The FMLA Compendium is a comprehensive guide for complying with the Family and Medical Leave Act As Amended 2011-2012. When thinking about and addressing the impact of the FMLA on Human Resources and Business Management this much is clear: There is only one constant in the FMLA and that is.. It Never Stays The Same. Court Interpretations alter our understanding of the law. Often the FMLA is amended. Many times its complex terminology and acompanying requirements are re-interpreted and revised. Sometimes these changes are made by the Courts, sometimes by the Congress, and sometimes by Bureaucrats. No matter what the source of these changes, what we know for certain is.. the FMLA does change and we have to comply with the law, changes and all. The FMLA Compendium is designed and written to be the most reliable source, and a must have guide, for employers, human resources professionals; business consultants; service providers to employers; educators; executives; middle and first line managers and supervisors; and all others involved with managing "employment" in today's complex legal enviornment.
Free Preview: “In Loco Parentis” Clarified! Below is an explanation and clarification of this change to the FMLA. This change applies to an employee standing “in loco parentis” to a child. 1. The Administrator determined: additional clarification is needed on the definition of “son or daughter” as it applies to an employee taking FMLA-protected leave for the birth or placement of a child, to care for a newborn or newly placed child, or to care for a child with a serious health condition. 1.1 Background: FMLA entitles eligible employee to take up to 12 workweeks of job-protected leave,“[b]ecause of the birth of a son or daughter of the employee and in order to care for such son or daughter,” “[b]ecause of the placement of a son or daughter with the employee for adoption or foster care,” and to care for a son or daughter. FMLA defines “son or daughter” as a “biological, adopted, or foster child, a stepchild, a legal ward, or a child of a person standing in loco parentis, who is (A) under 18 years of age; or (B) 18 years of age or older and incapable of self-care because of a mental or physical disability.” 1.2 DOL has received requests for additional guidance. 1.3 The definition of “son or daughter” under FMLA includes not only a biological or adopted child, but also a “foster child, a stepchild, a legal ward, or a child of a person standing in loco parentis.” 1.4 Congress intended the definition of “son or daughter” to reflect “the reality that many children today do not live in ‘nuclear’ families with biological father and mother. Congress stated the definition was intended to be construed to ensure that an employee who actually has day-to-day responsibility for caring for a child is entitled to leave even if the employee does not have a biological or legal relationship to that child.” 1.5 “In loco parentis” is commonly understood to refer to “a person who put him/herself in the situation of a lawful parent by assuming the obligations incident to the parental relation without the formalities of legal adoption. 1.6 Whether an employee stands “in loco parentis” to a child is a fact dependent issue. Courts have enumerated factors to consider in determining in loco parentis status. Factors include age of the child; degree to which child is dependent on person claiming to be standing in loco parentis; amount of support provided; and extent to which duties commonly associated with parenthood are exercised. 1.7 The FMLA regulations define “in loco parentis” as including those with day-to-day responsibilities to care for and financially support a child. Employees without a biological or legal relationship with a child may stand in loco parentis to the child and entitled to FMLA. It is the Administrator’s interpretation that regulations do not require an employee who intends to assume the responsibilities of a parent to establish that s/he provides day-to-day care and financial support in order to be found to stand in loco parentis to a child. For instance: an employee who will share equally in the raising of an adopted child with a same sex partner, but who does not have a legal relationship with the child, would be entitled to leave to bond with the child following placement, or to care for the child if the child had a serious health condition, because the employee stands in loco parentis to the child. 1.8 Because a child has a biological parent in the home, or has both a mother and a father, does not prevent a finding that the child is the “son or daughter” of an employee who lacks a biological or legal relationship with the child for purposes of taking FMLA leave. 1.9 Examples of situations in which an “in loco parentis” relationship may be found include a grandparent takes in a grandchild assuming ongoing responsibility for the child because the parents are incapable of providing care, or an aunt assumes responsibility for raising a child after the death of the child’s parents. 1.10 Conclusion: Based upon an examination of relevant factors, it is the Administrator’s interpretation that either day-to-day care or financial support may establish an “in loco parentis” relationship where the employee intends to assume the responsibilities of a parent with regard to a child. In all cases in loco parentis to a child will depend on the particular facts. 1.11 This Administrator’s Interpretation does not address an employee’s entitlement to take military FMLA leave for a son or daughter, which is determined by separate definitions. See 29 C.F.R. § 825.122(g), (h). 1.12 There is no specific set of factors that, if present, will be considered to be dispositive in determining in “loco parentis status.” See e.g., Martin v. Brevard County Public Schools, 543 F.3d finding issue of material fact on in loco parentis issue where employee helped his girlfriend's son eat, dress, get ready for bed, took child to doctor appointments and to school and contributed more than half of child's financial support. 1.13 Issues For Employers: (The following questions listed in 1-2-3&4 below are concerns raised by Mike Murphy and are not the opinion of the Administrator). 1) Does this interpretation of “In Loco Parentis” mean an employee can qualify for FMLA to care for the son or daughter of a same-sex partner because the definition of "son or daughter" includes a child of a person standing "in loco parentis?" 2) Does this interpretation expand the definition of “parent” as understood and used in the FMLA to a broader meaning and interpretation and create a more difficult, complicated situation for employer? 3) Does the DOL intend to publish rules, which clarify what criteria an employer may rely upon to determine if an employee without a biological or legal tie to a child will fall under the protection and entitlement of FMLA because they say they are in loco parentis? 4 This Action illustrates how FMLA evolves through interpretation, by administrators; by court rulings and by amendment.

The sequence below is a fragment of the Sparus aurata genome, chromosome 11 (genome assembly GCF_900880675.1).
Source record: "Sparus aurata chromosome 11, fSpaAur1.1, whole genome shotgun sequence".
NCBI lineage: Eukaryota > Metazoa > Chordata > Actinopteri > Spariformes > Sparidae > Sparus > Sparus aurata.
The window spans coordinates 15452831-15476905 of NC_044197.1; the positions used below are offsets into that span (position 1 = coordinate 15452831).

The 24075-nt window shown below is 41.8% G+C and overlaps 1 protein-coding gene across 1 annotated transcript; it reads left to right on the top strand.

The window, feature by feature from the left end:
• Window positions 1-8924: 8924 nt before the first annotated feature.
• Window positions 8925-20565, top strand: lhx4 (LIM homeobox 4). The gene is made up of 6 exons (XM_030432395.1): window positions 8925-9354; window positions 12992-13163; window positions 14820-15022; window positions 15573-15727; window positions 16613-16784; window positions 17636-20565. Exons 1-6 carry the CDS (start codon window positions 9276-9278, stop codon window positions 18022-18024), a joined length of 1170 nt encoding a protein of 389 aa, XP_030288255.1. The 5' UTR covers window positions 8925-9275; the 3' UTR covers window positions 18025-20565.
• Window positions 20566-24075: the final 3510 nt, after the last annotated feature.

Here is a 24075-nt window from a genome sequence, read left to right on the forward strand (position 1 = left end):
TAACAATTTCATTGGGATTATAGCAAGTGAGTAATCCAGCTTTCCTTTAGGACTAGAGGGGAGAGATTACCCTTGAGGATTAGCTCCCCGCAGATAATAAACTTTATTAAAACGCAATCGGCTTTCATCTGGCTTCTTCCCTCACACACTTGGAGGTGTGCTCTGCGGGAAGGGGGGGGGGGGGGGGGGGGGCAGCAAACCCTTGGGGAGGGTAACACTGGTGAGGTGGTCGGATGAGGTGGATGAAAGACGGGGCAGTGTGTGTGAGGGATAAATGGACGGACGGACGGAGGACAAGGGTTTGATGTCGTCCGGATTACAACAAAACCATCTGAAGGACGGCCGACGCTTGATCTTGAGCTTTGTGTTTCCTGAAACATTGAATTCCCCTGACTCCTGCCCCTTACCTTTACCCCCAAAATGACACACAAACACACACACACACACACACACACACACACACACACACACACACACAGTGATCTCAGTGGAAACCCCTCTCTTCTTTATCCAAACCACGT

Michael Murphy is a Professional Consultant with 30 + years of experience specializing in assisting business entities in all areas of compliance. The FMLA Compendium is Mike's third book on complying with the FMLA. Over the years Mike has accumulated vast experience with the FMLA as an author, as an HR professional, as a manager and supervisor, and as an Expert Witness in legal cases involving the FMLA. Educationally, Mike has an MS in Industrial/Organizational Psychology, and is the founder and principle officer of a consulting firm headquartered in Indianapolis Indiana.